Commuters in Chennai grapple with a new problem: finding cabs and autos

After Metro Rail phase II work started, detours and traffic diversions have become the norm in many areas of the city. Autorickshaw and cab drivers cancel trips because they don’t want to take circuitous routes to reach customers, who also complain of excess fare

Updated - May 08, 2024 01:02 pm IST

Published - May 07, 2024 10:27 pm IST

Commuters residing in areas where Chennai Metro Rail’s construction work is underway say they face hardship and have difficulty accessing autos or cabs. A scene at Mylapore on May 7, 2024

Commuters residing in areas where Chennai Metro Rail’s construction work is underway say they face hardship and have difficulty accessing autos or cabs. A scene at Mylapore on May 7, 2024 | Photo Credit: B. Velankanni Raj

As detours and traffic diversions have become the norm in many areas of the city, because of Chennai Metro Rail’s phase II work, commuters have been grappling with a new issue — difficulty in getting cabs and autorickshaws.

Chennai Metro Rail Limited has been building a 116-km network in the city for the past couple of years at a cost of ₹61,843 crore. The construction of three corridors (Madhavaram to SIPCOT, Light House to Poonamallee, and Madhavaram to Sholinganallur) began in phases in different parts of the city. The project work has been on in full swing at almost all locations. As a result, commuters have been spending more time on roads because of traffic congestion and diversions. Now, they also worry about getting a cab or an autorickshaw, especially at peak hours.

In areas like T. Nagar, Mylapore, Purasawalkam, Ayanavaram, or Nungambakkam, commuters struggle to find an autorickshaw or a cab to pick them up from their homes or drop them back.

Hoping for better commute

G. Balakrishnan, 74, of Mylapore often travels to Nungambakkam or Villivakkam. He says it is an arduous task to find an autorickshaw to return home. “Some of the autorickshaw drivers instantly refuse when I say the drop location is Mylapore. They dread coming here because of the diversions. We don’t have a choice and have to put up with it. We fervently hope that the authorities will finish the work soon and commuting will become better with Chennai Metro Rail,” he says.

Commuters who depend on cabs and autorickshaws say they spend more time circling the areas before they can get out of the maze of diversions and also shell out more than 30%-40% for commute daily. “The minute you say that you can’t pay the [extra] money, the driver cancels the trip. Online aggregators always charge a fee when a customer cancels the trip. This should apply to the drivers, too. The drivers inform the customers that they will pick them up and after 10-15 minutes, they cancel the trip,” says Ramakrishnan, a resident of T. Nagar. Every time a customer complains on the app, only an auto-generated message is received, and it is difficult to reach the customer care, nor does the customer care call back to check on the complaint, he laments.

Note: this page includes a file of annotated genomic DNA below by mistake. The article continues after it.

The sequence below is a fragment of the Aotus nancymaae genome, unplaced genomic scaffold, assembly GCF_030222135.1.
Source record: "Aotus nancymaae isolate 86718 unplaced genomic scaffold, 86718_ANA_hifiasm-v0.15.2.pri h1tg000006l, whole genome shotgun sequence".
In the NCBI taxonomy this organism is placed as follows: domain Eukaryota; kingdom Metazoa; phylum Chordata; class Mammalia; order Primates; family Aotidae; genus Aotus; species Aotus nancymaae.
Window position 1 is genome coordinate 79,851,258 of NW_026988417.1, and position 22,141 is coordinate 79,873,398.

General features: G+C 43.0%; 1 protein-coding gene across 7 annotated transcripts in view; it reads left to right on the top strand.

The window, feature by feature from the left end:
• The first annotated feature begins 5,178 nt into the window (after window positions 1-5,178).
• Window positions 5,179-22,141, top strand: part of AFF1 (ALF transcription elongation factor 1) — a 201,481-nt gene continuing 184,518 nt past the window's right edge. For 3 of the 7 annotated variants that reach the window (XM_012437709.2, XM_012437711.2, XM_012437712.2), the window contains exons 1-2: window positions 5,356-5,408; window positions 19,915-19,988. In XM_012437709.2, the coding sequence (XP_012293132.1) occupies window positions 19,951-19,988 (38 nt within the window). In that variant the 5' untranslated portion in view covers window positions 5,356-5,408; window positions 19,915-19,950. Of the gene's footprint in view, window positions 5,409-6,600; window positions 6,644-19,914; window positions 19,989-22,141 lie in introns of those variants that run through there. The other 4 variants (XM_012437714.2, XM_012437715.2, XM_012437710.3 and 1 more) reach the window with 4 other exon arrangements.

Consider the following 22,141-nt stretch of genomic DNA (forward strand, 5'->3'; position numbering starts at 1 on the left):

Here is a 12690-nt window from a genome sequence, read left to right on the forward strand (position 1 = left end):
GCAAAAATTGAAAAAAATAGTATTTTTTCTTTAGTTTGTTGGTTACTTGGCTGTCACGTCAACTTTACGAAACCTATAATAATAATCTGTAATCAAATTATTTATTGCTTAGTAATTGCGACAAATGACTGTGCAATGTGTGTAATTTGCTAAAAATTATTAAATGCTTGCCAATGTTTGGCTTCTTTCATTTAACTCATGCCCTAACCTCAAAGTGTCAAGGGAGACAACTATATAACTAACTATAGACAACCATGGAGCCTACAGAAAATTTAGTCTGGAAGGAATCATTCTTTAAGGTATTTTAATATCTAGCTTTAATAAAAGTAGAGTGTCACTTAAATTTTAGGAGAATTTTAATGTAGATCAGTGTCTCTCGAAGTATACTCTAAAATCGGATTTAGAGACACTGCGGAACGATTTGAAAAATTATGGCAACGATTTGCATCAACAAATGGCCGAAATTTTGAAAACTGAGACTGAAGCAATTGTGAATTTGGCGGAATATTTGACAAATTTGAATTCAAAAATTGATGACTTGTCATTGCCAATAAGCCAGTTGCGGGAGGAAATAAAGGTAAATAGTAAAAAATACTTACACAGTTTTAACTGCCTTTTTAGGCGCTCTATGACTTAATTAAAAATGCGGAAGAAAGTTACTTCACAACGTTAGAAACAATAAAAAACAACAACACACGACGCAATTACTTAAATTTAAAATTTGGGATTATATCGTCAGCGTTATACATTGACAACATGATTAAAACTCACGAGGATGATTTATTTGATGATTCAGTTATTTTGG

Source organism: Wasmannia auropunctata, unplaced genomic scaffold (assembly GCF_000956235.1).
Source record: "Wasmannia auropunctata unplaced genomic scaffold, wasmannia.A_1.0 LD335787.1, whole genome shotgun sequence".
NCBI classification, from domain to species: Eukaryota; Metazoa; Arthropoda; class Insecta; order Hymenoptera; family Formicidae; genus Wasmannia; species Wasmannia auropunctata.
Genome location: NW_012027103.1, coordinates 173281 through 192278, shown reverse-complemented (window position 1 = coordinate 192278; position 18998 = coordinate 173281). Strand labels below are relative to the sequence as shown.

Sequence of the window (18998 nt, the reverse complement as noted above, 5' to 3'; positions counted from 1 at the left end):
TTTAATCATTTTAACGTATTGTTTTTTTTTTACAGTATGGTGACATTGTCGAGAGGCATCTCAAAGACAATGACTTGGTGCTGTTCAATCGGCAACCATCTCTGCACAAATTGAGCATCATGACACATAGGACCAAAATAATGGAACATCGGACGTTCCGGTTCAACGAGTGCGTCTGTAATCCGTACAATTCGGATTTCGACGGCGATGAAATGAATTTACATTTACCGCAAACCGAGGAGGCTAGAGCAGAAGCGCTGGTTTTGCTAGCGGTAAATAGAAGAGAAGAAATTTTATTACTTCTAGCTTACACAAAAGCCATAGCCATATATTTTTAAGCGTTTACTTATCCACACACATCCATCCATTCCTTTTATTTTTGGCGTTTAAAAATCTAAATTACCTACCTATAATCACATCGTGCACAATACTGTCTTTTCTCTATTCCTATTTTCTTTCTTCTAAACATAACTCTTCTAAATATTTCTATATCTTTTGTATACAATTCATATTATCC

Ganga Sridhar, a resident of R.A. Puram, says that be it peak or non-peak hours, autorickshaw and cab drivers either cancel the trip owing to diversions or charge twice the amount. “Earlier, I would pay ₹40 to reach Mylapore; now, I pay almost ₹80.”

Plea to remove encroachments

Sridhar Venkatraman, a resident of Abhiramapuram, argues that some of the issues could be resolved if the traffic police remove the encroachments on the streets and arterial roads and deploy additional personnel to regulate the traffic.

While some of the commuters think this mass rapid transit system may ease travel in future, they are also concerned that the traffic chaos will continue for at least 3-4 years. Around a dozen autorickshaw drivers The Hindu spoke to said the maps on the app do not show the diversions and in many cases, they travel one kilometre more to pick up the passengers and that’s why they demand higher fare.

Surge charge

A Rapido spokesperson said, “Our pricing model underwent a revision in early 2023, and since then, we have maintained consistency in our pricing structure. Currently, the minimum charge stands at ₹30 per ride. However, due to factors such as extreme heat and the ongoing Metro Rail construction, certain areas may experience a shortage of drivers. In response, an additional 10%-15% surge charge is applied to incentivise drivers and ensure service availability.”

Many drivers say Rapido has asked them to take extra money. In response, the spokesperson said, “We want to clarify that Rapido does not endorse or encourage any unethical behaviour. We have an indigenous tool on our platform to monitor all payments requested by captains from customers. This tool promptly alerts us in the event of any additional charges being demanded by captains, enabling us to take immediate action as necessary. We take all feedback seriously, including complaints from customers regarding fare discrepancies. Any instances of misconduct by our drivers are condemned, and action is taken based on our investigation.”

Touch points

A spokesperson from Uber said, “Trip fares are reviewed and updated periodically as per the fare regulations. We have created multiple touch points for riders to connect. They can speak directly to a trained support agent on the 24X7 Safety Line; they can share feedback through the ‘Help’ section and post-trip feedback along with a trip rating. We have also created a special help-node, part of the post-trip feedback, where riders can disclose extra charge, if any, for a trip. Feedback against a driver on overcharging may lead to action, including the possibility of the driver losing access to the platform.”

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